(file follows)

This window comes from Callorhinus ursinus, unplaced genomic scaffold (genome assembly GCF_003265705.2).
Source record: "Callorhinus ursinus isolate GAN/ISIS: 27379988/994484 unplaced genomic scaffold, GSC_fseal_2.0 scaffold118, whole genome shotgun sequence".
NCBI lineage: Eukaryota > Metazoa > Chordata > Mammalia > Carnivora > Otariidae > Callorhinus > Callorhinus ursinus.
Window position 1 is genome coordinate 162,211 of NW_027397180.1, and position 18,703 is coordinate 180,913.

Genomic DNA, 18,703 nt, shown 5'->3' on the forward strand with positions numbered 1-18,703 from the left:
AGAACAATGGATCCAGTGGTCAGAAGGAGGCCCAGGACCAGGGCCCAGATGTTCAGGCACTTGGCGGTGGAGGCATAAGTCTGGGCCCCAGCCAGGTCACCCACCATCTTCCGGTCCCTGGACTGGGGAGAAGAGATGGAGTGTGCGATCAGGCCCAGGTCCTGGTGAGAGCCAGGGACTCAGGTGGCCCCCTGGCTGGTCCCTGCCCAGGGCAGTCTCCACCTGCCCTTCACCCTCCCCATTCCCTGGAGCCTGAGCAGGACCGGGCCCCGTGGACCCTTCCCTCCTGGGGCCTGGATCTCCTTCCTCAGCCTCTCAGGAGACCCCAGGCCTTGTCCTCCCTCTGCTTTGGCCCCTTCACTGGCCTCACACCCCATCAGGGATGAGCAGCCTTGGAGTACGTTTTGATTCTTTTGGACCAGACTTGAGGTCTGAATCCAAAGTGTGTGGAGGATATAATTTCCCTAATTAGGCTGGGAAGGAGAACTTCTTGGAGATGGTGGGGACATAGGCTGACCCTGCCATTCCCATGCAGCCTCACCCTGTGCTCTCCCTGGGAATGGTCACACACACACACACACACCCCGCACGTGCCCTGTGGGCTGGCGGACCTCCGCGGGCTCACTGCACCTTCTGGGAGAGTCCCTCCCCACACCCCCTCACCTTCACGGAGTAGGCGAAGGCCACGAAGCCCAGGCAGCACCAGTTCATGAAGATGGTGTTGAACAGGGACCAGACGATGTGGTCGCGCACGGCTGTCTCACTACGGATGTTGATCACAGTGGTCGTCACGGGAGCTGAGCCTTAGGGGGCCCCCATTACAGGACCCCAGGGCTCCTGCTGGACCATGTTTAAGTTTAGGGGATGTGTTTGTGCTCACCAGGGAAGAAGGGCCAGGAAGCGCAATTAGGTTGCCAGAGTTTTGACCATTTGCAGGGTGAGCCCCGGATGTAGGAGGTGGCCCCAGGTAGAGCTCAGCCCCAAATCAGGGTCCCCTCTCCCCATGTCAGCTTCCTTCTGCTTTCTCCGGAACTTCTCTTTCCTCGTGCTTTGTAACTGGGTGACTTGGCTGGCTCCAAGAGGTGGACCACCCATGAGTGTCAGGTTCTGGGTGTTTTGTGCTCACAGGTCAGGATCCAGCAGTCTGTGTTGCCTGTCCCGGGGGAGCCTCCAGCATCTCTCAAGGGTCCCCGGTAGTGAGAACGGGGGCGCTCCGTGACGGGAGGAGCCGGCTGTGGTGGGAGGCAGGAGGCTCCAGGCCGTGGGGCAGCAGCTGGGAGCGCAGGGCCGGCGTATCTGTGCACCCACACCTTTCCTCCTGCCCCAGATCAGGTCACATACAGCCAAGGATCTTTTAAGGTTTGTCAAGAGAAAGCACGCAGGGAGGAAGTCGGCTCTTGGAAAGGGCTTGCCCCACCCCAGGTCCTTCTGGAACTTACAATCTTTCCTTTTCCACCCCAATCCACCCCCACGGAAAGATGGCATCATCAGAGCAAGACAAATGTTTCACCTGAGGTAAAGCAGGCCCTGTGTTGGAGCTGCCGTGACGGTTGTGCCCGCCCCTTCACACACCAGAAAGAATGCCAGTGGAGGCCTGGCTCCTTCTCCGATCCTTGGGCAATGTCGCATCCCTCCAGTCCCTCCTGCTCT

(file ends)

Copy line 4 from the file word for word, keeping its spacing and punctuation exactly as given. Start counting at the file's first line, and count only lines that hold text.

Window position 1 is genome coordinate 162,211 of NW_027397180.1, and position 18,703 is coordinate 180,913.